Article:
Explosions in the Sky Concert Review

Explosions in the Sky Concert Review

June 22, 2012 at the Jefferson Theater, Charlottesville, Virginia

Having never possessed any music by Explosions in the Sky, I went to the Jefferson Theater last Friday compelled only by their reputation as a great live act. The show had sold out a week before, and with most sold-out shows at small, indoor venues, I expect little to no room to move around, a small amount of claustrophobia and a lot of unified crowd participation—singing along, waving of the hands and from side to side, dancing and whatnot. However, an Explosions in the Sky show is a more interesting animal, or at the very least an odd one.

Their music straddles the two categories laid out very eloquently by our own Sean Shultz last week when he reviewed Balam Acab. “On the one hand we have music suitable for public presentation,” and on the other “there is music that pulls the listener deeply inward.” Looking just casually at the popularity of their music as soundtrack seems to imply that their sounds are at least somewhat suitable for public presentation, that the experience of listening to Explosions in the Sky can be an exterior, shared one.

Yet there also exists a deeply introspective quality to that three guitar sound. The music of Explosions in the Sky soars and crashes spectacularly, always taking itself seriously, never feeling  enjoyable so much as vital. In the absence of lyrics, the listener can color the sonic dramas with the specifics of his or her own experience. This perhaps gives a clue as to why their music gets used as soundtrack for mediocre television shows and movies like One Tree Hill, Paul Blart: Mall Cop and Ghosts of Girlfriends Past. Since they have no compelling tension of their own, it is simply siphoned away from the music.

No one danced at the Jefferson on Friday night. From my position about twenty yards back and to the left of the stage, I could only see people swaying, nodding, bobbing and/or banging their heads up and down to the music, following the lead of the elastic-necked guitarists on stage. Nobody looked around, and we all generally stared at the stage, entranced as they condensed life into narrative instrumental songs, but just as a group of people can take the same psychedelic drug and have wildly different trips, no two concert goers have the same Explosion in the Sky experience. “Your Hand in Mine” might inspire, consume or bore the hell out of a person, depending on what one expects and is used to.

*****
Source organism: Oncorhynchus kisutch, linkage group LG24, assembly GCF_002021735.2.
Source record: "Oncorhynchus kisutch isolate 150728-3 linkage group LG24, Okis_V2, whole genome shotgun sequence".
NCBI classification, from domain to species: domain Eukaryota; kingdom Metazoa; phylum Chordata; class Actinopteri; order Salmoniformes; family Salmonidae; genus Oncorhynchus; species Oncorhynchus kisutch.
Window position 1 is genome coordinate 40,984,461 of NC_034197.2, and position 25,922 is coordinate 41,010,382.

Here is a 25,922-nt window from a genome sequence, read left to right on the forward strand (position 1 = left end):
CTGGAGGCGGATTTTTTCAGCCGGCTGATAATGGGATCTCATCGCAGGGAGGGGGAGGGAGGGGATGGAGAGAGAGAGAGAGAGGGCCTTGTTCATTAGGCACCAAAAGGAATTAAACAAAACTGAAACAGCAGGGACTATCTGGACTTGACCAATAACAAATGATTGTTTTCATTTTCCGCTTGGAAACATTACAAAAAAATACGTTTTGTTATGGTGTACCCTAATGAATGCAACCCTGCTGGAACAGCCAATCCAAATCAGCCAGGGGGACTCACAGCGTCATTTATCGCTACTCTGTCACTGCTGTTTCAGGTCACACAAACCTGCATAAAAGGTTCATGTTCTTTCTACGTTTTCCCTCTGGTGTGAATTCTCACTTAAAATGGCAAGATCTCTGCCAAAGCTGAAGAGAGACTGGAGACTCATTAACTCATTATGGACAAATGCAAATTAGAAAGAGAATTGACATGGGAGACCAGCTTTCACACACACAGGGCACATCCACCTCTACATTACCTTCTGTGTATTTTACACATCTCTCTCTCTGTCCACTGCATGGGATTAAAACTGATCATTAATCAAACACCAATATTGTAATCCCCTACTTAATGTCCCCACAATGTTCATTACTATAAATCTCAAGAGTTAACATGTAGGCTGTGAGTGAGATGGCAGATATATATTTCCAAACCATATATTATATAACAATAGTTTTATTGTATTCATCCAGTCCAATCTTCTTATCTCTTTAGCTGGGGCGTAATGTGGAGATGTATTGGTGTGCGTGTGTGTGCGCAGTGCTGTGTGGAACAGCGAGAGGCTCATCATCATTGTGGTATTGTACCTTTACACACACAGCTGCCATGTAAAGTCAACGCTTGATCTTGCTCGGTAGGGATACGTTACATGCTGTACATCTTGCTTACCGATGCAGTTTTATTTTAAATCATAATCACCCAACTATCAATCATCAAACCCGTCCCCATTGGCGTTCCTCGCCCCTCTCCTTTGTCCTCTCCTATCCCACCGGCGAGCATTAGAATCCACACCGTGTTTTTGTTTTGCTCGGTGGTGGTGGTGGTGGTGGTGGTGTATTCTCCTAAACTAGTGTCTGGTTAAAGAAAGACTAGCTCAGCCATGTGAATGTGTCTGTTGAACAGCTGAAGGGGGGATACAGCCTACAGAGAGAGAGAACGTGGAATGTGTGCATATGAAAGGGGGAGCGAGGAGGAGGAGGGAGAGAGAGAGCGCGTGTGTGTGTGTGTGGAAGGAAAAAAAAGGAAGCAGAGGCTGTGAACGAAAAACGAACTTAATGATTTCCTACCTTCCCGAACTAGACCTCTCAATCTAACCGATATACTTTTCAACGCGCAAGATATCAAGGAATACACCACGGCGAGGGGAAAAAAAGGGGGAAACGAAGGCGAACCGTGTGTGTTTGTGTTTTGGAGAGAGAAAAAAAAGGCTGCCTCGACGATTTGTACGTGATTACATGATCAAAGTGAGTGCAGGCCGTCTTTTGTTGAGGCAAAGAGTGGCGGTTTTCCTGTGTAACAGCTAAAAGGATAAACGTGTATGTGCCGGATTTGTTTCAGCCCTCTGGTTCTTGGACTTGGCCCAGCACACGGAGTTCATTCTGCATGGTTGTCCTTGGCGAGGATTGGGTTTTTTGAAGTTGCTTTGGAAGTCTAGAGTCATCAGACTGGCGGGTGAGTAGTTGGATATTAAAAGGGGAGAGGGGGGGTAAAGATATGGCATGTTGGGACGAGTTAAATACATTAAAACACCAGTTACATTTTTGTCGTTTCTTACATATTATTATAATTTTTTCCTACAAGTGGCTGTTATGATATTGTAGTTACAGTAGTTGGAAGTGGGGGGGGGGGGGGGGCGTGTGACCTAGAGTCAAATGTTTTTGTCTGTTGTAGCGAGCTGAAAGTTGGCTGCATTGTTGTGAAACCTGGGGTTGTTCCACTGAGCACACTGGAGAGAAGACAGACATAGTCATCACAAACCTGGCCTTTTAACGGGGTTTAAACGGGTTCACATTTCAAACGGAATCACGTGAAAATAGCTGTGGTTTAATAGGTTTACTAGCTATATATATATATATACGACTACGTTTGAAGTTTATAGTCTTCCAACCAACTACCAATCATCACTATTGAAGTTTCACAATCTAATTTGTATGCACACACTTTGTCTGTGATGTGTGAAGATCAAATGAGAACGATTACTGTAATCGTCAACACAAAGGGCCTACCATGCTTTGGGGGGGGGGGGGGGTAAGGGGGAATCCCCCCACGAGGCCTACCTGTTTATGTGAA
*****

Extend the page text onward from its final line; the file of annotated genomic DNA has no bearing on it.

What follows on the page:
So yes, this music is indeed fit for public display, and though their songs are emotionally draining, it’s sublime to see put together live. During each song, my friends and I didn’t say much to each other, but after every third or fourth song, someone would ask the group if more drinks were needed—and they almost always were. So while I dwelt on my own concerns and hopes, there was certainly a communal sense of exhaustion and intoxication by show’s end. At the end of the set they gave no signs of coming back for an encore, and nobody cheered for one. The house lights came on, we settled our tabs and filed out into the night.

 

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